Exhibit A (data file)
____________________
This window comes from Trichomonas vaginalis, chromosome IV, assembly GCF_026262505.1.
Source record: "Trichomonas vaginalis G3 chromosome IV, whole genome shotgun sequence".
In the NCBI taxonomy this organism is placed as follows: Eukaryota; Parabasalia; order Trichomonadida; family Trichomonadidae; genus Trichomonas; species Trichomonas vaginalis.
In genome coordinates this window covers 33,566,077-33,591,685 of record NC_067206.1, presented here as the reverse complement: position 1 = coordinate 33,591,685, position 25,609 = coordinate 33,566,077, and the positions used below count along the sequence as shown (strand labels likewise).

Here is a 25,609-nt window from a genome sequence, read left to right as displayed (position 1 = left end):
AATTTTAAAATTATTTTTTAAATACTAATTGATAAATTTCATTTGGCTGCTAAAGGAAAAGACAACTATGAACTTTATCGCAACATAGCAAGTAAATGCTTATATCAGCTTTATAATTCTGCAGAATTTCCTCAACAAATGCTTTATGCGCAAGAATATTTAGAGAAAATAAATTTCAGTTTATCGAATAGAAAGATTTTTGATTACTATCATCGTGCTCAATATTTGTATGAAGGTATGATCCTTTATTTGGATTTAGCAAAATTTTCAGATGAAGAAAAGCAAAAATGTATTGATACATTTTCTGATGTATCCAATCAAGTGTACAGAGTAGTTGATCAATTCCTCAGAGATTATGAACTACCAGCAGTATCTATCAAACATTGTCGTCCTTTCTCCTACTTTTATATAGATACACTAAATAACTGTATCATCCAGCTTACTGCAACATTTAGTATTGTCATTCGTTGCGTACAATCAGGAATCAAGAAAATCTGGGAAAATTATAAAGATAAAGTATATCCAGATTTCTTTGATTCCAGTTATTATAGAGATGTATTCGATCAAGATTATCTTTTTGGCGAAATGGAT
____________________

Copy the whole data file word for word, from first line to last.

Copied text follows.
This window comes from Trichomonas vaginalis, chromosome IV, assembly GCF_026262505.1.
Source record: "Trichomonas vaginalis G3 chromosome IV, whole genome shotgun sequence".
In the NCBI taxonomy this organism is placed as follows: Eukaryota; Parabasalia; order Trichomonadida; family Trichomonadidae; genus Trichomonas; species Trichomonas vaginalis.
In genome coordinates this window covers 33,566,077-33,591,685 of record NC_067206.1, presented here as the reverse complement: position 1 = coordinate 33,591,685, position 25,609 = coordinate 33,566,077, and the positions used below count along the sequence as shown (strand labels likewise).

Here is a 25,609-nt window from a genome sequence, read left to right as displayed (position 1 = left end):
AATTTTAAAATTATTTTTTAAATACTAATTGATAAATTTCATTTGGCTGCTAAAGGAAAAGACAACTATGAACTTTATCGCAACATAGCAAGTAAATGCTTATATCAGCTTTATAATTCTGCAGAATTTCCTCAACAAATGCTTTATGCGCAAGAATATTTAGAGAAAATAAATTTCAGTTTATCGAATAGAAAGATTTTTGATTACTATCATCGTGCTCAATATTTGTATGAAGGTATGATCCTTTATTTGGATTTAGCAAAATTTTCAGATGAAGAAAAGCAAAAATGTATTGATACATTTTCTGATGTATCCAATCAAGTGTACAGAGTAGTTGATCAATTCCTCAGAGATTATGAACTACCAGCAGTATCTATCAAACATTGTCGTCCTTTCTCCTACTTTTATATAGATACACTAAATAACTGTATCATCCAGCTTACTGCAACATTTAGTATTGTCATTCGTTGCGTACAATCAGGAATCAAGAAAATCTGGGAAAATTATAAAGATAAAGTATATCCAGATTTCTTTGATTCCAGTTATTATAGAGATGTATTCGATCAAGATTATCTTTTTGGCGAAATGGAT